But I’m going to do it. I know, I know, I’ve been telling myself that for how long? But, inspiration in hand, I know that even if he says no, my idea doesn’t have to die. There are ways to keep it alive.

Here’s to hoping he says yes.

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Reading Again

Posted by Lauren Rugani on August 2, 2010


I’m not sure if I’m ashamed to admit this or not, but Twitter is where I get the majority of my news. Often, a writer will Tweet a headline they just published hours, if not days, before it hits an RSS feed. I feel slightly superior when my non-Twittering friends bring up something they heard on the news, and I can say, “Pshaw. That was all over Twitter days ago.” It’s where I found out Michael Jackson died.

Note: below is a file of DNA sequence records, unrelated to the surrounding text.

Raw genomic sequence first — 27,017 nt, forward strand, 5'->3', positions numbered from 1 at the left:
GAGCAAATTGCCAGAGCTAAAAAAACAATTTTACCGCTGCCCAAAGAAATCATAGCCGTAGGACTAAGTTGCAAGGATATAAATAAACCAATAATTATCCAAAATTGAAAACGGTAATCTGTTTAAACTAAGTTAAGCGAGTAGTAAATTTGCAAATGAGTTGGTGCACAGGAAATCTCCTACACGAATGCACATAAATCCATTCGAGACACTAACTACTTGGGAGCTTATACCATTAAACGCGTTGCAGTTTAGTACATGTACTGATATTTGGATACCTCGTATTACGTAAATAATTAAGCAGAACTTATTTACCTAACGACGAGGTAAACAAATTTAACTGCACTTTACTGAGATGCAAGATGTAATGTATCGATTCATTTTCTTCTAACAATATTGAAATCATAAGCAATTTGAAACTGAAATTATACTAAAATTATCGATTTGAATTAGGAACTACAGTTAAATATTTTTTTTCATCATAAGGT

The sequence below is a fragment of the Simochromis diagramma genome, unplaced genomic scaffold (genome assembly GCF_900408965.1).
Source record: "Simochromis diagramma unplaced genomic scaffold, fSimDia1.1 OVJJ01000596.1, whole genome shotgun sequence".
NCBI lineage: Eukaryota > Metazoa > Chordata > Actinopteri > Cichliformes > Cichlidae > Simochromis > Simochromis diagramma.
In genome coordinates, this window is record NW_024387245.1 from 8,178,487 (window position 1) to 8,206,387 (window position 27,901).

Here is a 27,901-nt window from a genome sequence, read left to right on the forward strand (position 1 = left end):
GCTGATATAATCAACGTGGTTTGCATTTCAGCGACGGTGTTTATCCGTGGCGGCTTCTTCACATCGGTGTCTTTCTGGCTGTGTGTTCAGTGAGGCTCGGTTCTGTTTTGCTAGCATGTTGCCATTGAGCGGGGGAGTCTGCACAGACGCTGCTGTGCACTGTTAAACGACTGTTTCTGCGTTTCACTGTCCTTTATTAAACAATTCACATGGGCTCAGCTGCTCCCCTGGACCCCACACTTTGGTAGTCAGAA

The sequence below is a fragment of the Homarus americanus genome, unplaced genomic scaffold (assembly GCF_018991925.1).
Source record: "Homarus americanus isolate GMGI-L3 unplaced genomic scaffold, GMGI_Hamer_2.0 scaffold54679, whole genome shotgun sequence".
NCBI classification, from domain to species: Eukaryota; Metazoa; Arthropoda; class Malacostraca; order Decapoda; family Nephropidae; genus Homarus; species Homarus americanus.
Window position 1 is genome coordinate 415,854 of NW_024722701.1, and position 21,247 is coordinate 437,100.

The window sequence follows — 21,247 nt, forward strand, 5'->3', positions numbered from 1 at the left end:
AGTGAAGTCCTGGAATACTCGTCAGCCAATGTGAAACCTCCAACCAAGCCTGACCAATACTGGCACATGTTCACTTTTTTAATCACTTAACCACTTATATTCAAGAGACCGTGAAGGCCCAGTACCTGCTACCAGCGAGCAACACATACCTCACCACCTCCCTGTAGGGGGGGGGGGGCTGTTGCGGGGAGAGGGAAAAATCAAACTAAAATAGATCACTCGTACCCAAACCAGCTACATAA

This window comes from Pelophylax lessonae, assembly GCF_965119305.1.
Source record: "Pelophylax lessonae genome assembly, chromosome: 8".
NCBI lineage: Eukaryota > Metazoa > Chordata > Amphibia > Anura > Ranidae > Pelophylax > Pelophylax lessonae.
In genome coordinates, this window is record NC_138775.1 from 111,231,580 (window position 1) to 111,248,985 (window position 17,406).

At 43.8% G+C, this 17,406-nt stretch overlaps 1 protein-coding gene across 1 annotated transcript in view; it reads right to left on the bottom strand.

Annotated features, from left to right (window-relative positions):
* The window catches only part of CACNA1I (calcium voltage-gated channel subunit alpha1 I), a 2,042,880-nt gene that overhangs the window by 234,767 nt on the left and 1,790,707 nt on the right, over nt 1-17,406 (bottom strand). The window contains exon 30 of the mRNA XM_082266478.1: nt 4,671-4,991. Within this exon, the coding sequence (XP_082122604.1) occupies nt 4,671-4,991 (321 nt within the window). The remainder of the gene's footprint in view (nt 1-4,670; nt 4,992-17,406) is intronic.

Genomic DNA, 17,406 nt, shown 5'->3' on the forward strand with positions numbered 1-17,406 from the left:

While the onslaught of headlines can get a little overwhelming — today, for instance, I started seeing red after the number of links thrown at me about a new study that concluded women find men who wear red more attractive — Twitter is also a great place to find your proverbial diamond in the rough. That one headline, from that one website you never would have found on your own.

Yesterday, another young science writer I follow, @ferrisjabr (following, of course, the proper Twitterquette of crediting someone from whom you get your information) tweeted a link to Esquire Magazine’s 7 best stories of all time. I clicked.

The first piece I read was the one the magazine claims to be its best story ever: “Frank Sinatra Has a Cold.” It was, indeed, one of the best profiles I’ve ever read. Then I read “The School,” a chilling account of the schoolhouse hostage crisis in Beslan, Russia in 2004, before moving on to “The Falling Man” and another profile, “What Do You Think of Ted Williams Now?” I still have three more to go.